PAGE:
Remember when the media regularly asked if Barack Obama was "black enough" to get the support of African-Americans? In 2007 pundits wondered if a black-identified but technically biracial candidate who came of age in the post-civil rights era, was raised far from traditional African-American communities, was educated in the Ivy League and boasted a foreign name might be more palatable to white voters than black ones. Today this query seems hopelessly naïve and endearingly optimistic about the fluidity of American racial identities.
After the secret-Muslim accusations, the witch doctor posters, the "You lie!" shout-down and the chimpanzee e-mails--it is clear that President Obama is certainly "black enough" to experience both racially motivated public attacks and exceptional support among racial minorities.
But the tenacity of the birther movement has revived the issue of Obama’s blackness for me. Nearly a quarter of Americans, most of them white, believe President Obama was not born in the United States. The resilience of the birther myth—lately given air by Donald Trump—has even forced the White House to post a copy of Obama’s birth certificate online in hopes of settling the matter once and for all. Good luck—this controversy isn’t about documentation; it’s about deeply held beliefs, even faith claims, about who is and is not a legitimate citizen.
Many on the left say that birtherism is just racism, but there’s more than simple racial animus behind it. I suspect that part of the problem is that Obama is indeed not black enough; specifically, the president is not sufficiently Negro—the historical variation of blackness that is uniquely and indisputably American.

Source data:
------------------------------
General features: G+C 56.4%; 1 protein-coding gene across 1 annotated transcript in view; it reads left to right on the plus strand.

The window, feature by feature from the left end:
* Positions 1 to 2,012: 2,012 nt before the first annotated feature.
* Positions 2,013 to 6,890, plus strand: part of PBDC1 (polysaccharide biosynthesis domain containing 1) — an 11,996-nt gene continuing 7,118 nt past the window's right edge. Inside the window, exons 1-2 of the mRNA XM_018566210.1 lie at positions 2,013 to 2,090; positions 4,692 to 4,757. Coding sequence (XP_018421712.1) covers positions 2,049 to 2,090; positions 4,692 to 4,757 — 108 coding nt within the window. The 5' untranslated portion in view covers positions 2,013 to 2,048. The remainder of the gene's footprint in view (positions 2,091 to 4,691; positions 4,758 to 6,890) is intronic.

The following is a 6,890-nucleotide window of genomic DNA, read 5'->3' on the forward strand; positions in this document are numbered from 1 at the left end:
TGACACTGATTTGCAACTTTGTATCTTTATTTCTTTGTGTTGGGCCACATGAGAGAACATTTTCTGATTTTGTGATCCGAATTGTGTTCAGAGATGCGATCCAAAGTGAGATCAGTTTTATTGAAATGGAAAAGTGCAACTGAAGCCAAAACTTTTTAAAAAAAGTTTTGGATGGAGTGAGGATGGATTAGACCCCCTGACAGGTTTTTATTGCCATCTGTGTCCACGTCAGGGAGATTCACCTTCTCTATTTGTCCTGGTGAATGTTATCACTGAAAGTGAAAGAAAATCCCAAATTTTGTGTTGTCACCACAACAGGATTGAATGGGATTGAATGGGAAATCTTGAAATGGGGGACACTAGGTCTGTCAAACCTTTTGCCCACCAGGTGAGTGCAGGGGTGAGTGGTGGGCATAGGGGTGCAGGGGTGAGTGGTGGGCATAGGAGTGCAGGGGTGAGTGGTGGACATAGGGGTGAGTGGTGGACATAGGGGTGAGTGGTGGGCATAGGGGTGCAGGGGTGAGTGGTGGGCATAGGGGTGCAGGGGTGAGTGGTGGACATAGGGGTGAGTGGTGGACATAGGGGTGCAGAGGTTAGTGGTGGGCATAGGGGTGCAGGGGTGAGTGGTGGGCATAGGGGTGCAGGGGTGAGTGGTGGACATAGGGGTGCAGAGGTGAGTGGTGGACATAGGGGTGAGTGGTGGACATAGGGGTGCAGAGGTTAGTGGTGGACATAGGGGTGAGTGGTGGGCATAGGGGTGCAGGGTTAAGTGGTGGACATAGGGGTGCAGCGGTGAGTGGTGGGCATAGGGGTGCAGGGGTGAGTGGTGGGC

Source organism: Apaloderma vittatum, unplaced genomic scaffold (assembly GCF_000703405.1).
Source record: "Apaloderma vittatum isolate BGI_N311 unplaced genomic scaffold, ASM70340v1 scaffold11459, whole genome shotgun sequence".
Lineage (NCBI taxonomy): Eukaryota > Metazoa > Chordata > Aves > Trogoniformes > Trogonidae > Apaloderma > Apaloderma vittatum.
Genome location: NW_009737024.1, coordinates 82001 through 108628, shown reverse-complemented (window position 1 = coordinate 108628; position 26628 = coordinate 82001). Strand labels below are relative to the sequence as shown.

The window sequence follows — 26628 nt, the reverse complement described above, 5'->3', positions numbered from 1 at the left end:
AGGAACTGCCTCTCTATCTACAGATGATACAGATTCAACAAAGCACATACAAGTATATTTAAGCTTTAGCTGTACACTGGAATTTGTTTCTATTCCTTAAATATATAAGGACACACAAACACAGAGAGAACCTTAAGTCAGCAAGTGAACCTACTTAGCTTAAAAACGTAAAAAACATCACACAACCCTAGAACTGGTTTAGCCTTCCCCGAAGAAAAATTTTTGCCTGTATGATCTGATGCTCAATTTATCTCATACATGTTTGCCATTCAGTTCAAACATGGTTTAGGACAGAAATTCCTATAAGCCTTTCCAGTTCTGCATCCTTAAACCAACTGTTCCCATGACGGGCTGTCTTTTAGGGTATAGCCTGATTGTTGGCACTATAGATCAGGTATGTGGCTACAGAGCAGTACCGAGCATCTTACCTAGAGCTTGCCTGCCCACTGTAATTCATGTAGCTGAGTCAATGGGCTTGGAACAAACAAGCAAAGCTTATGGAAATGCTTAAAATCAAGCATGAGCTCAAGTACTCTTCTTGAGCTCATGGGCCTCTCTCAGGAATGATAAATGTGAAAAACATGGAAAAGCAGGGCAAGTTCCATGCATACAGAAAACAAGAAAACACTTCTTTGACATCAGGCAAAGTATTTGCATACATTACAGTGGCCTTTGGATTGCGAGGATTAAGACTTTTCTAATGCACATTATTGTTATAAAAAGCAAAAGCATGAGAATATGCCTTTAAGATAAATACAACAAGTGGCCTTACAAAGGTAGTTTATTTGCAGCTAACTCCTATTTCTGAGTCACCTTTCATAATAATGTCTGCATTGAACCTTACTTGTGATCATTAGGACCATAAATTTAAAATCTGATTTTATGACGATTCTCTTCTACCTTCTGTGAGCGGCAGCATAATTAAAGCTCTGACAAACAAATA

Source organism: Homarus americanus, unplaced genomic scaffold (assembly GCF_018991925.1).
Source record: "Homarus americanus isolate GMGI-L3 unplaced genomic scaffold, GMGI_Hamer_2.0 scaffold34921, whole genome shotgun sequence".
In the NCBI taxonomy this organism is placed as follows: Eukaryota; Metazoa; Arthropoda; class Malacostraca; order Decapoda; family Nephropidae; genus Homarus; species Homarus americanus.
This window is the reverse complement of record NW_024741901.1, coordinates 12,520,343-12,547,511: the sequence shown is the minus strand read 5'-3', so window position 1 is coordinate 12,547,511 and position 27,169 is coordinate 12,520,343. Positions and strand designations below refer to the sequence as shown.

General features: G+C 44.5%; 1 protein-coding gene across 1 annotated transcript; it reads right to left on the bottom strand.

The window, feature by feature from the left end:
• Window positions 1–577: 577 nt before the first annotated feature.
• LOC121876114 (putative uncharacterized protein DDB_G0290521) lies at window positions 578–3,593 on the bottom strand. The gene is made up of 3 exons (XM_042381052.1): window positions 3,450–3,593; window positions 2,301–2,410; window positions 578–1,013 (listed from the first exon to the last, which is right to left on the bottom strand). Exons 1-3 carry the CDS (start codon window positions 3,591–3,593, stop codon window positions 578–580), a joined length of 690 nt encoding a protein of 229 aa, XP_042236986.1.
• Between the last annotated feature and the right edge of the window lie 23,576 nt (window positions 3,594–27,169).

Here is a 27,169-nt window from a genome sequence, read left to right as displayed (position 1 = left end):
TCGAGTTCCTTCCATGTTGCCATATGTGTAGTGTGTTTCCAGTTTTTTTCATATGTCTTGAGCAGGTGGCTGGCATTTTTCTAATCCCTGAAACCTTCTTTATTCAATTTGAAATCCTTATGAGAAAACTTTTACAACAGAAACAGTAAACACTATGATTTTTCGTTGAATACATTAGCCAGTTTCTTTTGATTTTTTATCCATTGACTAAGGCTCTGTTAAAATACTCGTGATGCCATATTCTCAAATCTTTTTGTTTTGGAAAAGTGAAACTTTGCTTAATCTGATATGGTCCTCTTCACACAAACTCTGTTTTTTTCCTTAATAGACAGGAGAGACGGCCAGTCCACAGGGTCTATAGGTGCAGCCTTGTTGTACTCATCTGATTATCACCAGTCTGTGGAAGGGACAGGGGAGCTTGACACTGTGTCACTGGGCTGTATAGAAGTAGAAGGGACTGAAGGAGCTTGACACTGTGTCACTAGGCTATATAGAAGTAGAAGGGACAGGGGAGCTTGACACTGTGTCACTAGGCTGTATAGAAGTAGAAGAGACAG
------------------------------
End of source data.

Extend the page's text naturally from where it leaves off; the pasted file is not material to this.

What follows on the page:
The American slave system disrupted the ability of enslaved Africans to retain or pass along their ethnic identities. Igbo, Ashanti, Akan, Yoruba and Hausa became interchangeable units for sale. While slaves nurtured fragments of cultural, religious and familial traditions, much of the specificity of their African experience was surrendered to an imagined and indistinct notion of “Africa.” Moreover, the law did not initially recognize slaves or their US-born children as American. So enslaved Africans were women and men literally without a country, defined solely in terms of their labor value. Their descendants eventually achieved citizenship, but to be an American black, a Negro, is to be a rejected child who nonetheless clings to her abusive father because she knows no other parent. To be a black American descended from slaves is to lack, if not a birth certificate, then at least a known genealogy—to have only a vague sense of where one comes from, of who one’s ancestors were and of where one belongs.
In this sense, Obama is not very black. He is not a Negro. As a black man, President Obama’s confident and clear knowledge of his lineage is precisely the thing that makes his American identity dubious. Unlike most black people, he has easy access to both his American and his African selves.